In cultures where older people are more respected and aging is viewed as a positive experience, women have less symptoms and problems associated with menopause.

According to a Gallup poll from 1998, 51% of post menopausal women between the ages of 50-65 reported a greater sense of happiness than women in other age groups. The other age groups reported as follows: only 10 % of women in their 20s reported being happy, 17% of women in their 30s and 16% of women in their 40s.

3 Super Boomer Expert Dating Tips

With over 57 million Baby Boomer generation American women, and of those, almost half, 25 million, are single women. In their mid-40s to mid-60s year old Baby Boomer generation Women cohort, many of those women, are like myself, single again, either by the result of divorce or death of a spouse. For the group over 55 years old, a number of the Boomer single women have even been married more than one time, with multiple divorces or death of their husbands. Dating again now that you are divorced or a widow? With so many Boomer Women dating again after divorce or the death of spouse, is dating the second time round all about competition with your best girlfriends? Or are you hoping that you can you take a different approach?

With women dating younger men, aka Cougar Dating, and women dating multiple men before she decides which suitor is worthy of her heart, no longer are single Boomer women socially stuck waiting for men to make all the romantic relationship dating initiation decisions. Afterall, at this time in your life, when you want to date again, isn’t it about what do you want? No longer is wanting to have children and settle down a driving force for dating, coursthip, and marriage for you. As a matter of fact, many Boomer Women have careers and assets of their own. They are not 100% dependent financially on men for their lifestyle and livelihood. That translates into your dating life, too. That’s so freeing, isn’t it?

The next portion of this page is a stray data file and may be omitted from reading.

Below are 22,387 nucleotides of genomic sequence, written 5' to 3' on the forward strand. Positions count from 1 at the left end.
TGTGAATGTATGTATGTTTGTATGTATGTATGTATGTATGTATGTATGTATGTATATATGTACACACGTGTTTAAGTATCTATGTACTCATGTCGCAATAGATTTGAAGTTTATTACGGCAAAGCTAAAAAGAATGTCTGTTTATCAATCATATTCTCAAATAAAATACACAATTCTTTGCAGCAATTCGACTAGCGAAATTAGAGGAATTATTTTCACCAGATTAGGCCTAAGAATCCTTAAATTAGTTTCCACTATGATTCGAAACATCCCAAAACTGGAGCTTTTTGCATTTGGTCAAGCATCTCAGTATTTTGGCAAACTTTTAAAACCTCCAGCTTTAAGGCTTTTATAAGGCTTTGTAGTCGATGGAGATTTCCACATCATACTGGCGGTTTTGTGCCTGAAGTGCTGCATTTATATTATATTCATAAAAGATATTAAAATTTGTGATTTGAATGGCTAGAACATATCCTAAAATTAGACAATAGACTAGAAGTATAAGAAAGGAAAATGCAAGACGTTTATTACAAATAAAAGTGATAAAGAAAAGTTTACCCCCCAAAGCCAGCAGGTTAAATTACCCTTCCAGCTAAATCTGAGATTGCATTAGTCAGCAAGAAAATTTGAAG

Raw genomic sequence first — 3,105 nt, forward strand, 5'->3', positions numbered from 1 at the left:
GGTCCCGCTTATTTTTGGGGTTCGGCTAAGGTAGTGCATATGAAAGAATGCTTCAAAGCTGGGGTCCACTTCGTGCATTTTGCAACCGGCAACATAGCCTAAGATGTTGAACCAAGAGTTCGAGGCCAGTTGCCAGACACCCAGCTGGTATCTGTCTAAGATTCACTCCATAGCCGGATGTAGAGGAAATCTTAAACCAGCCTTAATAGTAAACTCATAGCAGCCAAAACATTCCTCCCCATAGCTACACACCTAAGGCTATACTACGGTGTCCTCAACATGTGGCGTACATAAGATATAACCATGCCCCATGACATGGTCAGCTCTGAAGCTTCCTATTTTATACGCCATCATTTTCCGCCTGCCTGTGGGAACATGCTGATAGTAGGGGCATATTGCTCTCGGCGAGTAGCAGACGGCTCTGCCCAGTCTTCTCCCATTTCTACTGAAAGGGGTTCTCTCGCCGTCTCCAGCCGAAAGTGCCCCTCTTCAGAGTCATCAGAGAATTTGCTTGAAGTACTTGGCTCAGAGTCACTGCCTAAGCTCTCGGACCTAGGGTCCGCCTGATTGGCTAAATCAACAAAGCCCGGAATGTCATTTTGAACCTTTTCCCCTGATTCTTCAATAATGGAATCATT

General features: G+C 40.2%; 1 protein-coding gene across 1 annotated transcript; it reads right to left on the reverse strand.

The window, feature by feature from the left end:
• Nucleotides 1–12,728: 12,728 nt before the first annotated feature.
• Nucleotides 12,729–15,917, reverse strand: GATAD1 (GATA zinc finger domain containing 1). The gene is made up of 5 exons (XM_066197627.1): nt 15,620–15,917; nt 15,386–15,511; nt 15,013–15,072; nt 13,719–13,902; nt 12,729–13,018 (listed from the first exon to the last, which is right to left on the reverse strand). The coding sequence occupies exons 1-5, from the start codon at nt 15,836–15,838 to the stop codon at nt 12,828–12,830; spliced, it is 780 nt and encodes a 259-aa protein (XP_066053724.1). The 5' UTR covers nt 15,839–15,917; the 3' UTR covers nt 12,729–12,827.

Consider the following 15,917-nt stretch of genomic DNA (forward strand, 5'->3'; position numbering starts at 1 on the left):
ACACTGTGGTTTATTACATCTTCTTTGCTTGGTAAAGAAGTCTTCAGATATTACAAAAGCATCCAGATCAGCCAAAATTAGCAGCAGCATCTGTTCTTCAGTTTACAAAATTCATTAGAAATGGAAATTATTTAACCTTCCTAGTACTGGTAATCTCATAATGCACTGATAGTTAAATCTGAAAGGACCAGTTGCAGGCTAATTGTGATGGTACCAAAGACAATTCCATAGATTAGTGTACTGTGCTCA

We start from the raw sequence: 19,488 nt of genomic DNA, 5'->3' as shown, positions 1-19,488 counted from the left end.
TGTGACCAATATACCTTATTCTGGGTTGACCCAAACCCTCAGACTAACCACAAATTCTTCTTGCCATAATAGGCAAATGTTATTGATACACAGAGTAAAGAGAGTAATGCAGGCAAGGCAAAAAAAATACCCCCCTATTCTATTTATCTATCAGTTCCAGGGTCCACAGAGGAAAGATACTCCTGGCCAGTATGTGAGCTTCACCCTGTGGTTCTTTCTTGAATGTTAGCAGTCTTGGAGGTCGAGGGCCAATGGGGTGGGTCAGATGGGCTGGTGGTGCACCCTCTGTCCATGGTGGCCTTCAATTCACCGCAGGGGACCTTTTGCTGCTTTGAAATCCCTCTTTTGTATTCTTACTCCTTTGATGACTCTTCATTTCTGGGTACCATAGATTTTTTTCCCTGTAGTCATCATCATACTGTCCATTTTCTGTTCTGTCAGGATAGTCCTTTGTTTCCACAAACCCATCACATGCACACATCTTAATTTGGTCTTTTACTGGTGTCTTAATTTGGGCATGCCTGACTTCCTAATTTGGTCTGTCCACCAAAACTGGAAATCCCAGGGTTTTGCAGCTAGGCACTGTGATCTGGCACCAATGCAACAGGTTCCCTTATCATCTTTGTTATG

Single Boomer Woman Dating Tip #1: Do Surround Yourself With Romantic Beauty

It ‘s the 21st century and you have money of your own. No longer to you have to wait for Saturday night to roll around to see if your gentleman caller brings you roses. Instead, you are the captain of your own ship. Go ahead and while you are doing your weekly food shopping, purchase a bouquet of your favorite flowers for yourself. Take a look at the floral section. It is often quite close the entrance of the store. Look at the beautiful colors and shapes of the flowers. Inhale and smell their fragrant perfume. Which ones are calling to you to take them home and enjoy? Stores from the range of Costco to the neighborhood grocers all a variety of wonderful floral bouquets. In the 21st century, it is stylish to love yourself and give to yourself first. Embrace it! Because you’re worth it! When you surround yourself with romantic beauty, you feed your spirit and will find yourself smiling more and more, making you magnetically attractive to others for dates.

Single Boomer Woman Dating Tip #2: Do Practice Superb Self-Care

Whether is getting a weekly manicure and pedicure at the nail spa, giving yourself a manicure and pedicure, getting together with your best girlfriends to give each other nail treatments, give yourself the best care you can afford. You can even find great deals at the local beauty schools. you can often find them by doing a simple search online. While you are at, look into the fun splurge of getting a full body massage. There are so many massage studios now at strip malls that you can afford this formerly luxury spa resort only treat right near where you live. Your excellent grooming reflects your self-love and self-confidence. Studies demonstrate that men find confidence super attractive in women they want to date.

Single Boomer Woman Dating Tip #3: Do Immerse Your Life with Beautiful Sounds

Now that you are caring for your eyes and body, what about your ears and insides? Between all of the music downloads and everything which is free online, you can immerse your aural senses with beautiful, relaxing, and stimulating sounds. How do like the meditative and relaxing sounds of Tibetan bowls? Do you prefer crystal bowls or metal? Perhaps the string instrument trills of Vivaldi better fits to your taste? Do fill your home with beautiful sounds to feed and nurture your spirit. When you listen to marvelous sounds, it stimulates parts of your brain which words alone cannot, warding off Alzheimer’s. And the better you de-stress yourself and relax during the day, the more fully restful and rejuvenating your sleep at night, making your natural magnetic beauty shine and attract dates during the day.